Lone Winter Bull Closeup


Sunday night we arrived in Elk County just before sunset hoping to see a nice Pennsylvania bull elk. We saw several cows and a few calves, but no bull. We persisted in our search and I was beginning to think we were going to get skunked, when I spotted this lone bull elk walking alongside the road. He was headed back into a run, so I turned the truck around, and traveled up the road in an attempt to catch him coming towards us. It worked! Before long we were set up with our tripods and clicking the shutters of our cameras. The backdrop consisted of some pine trees and the side of the mountain. Perfect!

Backgrounds are critical for quality photographs. I have captured many elk with my camera that have backgrounds that are just too busy. This is one of the main difficulties in wildlife photography–separating the subject from its background. If you are not successful in this method the resulting photograph will be unacceptable. After all, we are not after snapshots here; we are after photographs. We photographed this bull for well over 30 minutes and would have continued if the light wasn’t getting lost.

I like closeups of the elk, even the bulls. It is tempting to include their whole body and, of course, their large antlers; but I like to get up close and personal once in a while. These photographs reveal some detail we would never see otherwise. Look at the contrasting fur and pedicles of this bull’s antlers, as just so simple examples. I am quite sure that these two simple details would be lost if I had composed this photograph to capture the entire bull’s body and his antlers. Facial expressions on animals can be interesting as well. This photo shows some of the whites in this elk’s eyes. He is wondering what we are and what we are doing in his world. He is not totally alarmed but he is cautious, as his ears are up and on alert.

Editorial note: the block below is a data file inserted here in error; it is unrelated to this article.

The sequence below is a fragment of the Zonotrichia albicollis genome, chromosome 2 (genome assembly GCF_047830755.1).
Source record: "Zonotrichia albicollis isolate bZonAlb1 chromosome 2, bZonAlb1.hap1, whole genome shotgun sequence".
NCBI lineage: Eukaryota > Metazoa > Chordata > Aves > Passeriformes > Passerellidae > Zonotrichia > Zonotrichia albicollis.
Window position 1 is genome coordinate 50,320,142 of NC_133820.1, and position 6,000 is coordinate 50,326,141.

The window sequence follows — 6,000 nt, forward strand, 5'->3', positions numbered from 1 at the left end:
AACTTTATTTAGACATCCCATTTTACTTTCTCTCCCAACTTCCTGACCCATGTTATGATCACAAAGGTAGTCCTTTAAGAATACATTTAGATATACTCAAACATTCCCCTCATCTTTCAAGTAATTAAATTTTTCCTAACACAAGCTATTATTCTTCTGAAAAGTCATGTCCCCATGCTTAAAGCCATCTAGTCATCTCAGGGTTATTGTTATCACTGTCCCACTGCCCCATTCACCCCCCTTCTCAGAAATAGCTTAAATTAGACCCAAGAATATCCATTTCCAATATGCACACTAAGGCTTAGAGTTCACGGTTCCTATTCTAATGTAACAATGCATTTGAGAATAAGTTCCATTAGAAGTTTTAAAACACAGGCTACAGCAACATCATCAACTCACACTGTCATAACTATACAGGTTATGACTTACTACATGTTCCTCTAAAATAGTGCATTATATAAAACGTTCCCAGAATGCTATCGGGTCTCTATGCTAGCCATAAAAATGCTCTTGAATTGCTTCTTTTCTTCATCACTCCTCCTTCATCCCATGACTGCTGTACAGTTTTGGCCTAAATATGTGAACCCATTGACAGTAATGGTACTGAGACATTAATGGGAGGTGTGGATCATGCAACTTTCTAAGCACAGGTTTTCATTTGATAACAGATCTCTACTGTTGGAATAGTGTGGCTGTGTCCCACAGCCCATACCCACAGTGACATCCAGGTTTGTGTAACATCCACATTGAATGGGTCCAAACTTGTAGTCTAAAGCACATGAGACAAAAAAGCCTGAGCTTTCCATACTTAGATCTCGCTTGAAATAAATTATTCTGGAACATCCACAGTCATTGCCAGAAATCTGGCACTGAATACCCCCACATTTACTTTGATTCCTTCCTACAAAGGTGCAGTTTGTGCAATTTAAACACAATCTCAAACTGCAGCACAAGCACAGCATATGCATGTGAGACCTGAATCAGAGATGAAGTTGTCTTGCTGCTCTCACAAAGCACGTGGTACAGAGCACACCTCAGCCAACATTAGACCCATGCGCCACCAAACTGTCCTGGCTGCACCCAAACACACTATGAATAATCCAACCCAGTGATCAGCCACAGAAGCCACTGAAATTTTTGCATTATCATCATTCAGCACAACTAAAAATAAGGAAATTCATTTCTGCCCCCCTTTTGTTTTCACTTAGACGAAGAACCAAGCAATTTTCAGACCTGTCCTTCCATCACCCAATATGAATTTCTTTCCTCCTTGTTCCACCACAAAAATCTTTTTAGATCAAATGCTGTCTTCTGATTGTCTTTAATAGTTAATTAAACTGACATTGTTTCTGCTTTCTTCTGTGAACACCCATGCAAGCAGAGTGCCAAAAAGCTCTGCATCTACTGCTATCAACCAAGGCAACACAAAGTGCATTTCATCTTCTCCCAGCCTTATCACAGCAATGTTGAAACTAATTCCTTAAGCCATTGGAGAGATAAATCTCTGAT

This last photograph shows even a bit more detail. Look closely again at the pedicles. Do you see the ring-like base protruding from the head of this bull? Do you see the tufts of fur below them? Do you notice the contrasting colors and size of the fur on this bull? What about the expression and the stare from the eyes of this bull? Each one of these details contributes to telling the full story of this bull as we encountered him in his environment.

My contention is the photographer who pays attention to detail and considers getting close-up will have quite a story to tell. Do you think these three photographs succeed in this attempt?

Remember that old saying: “a picture is worth a thousand words?” This can be true if the photographer pays attention to details. What stories do your photographs tell?

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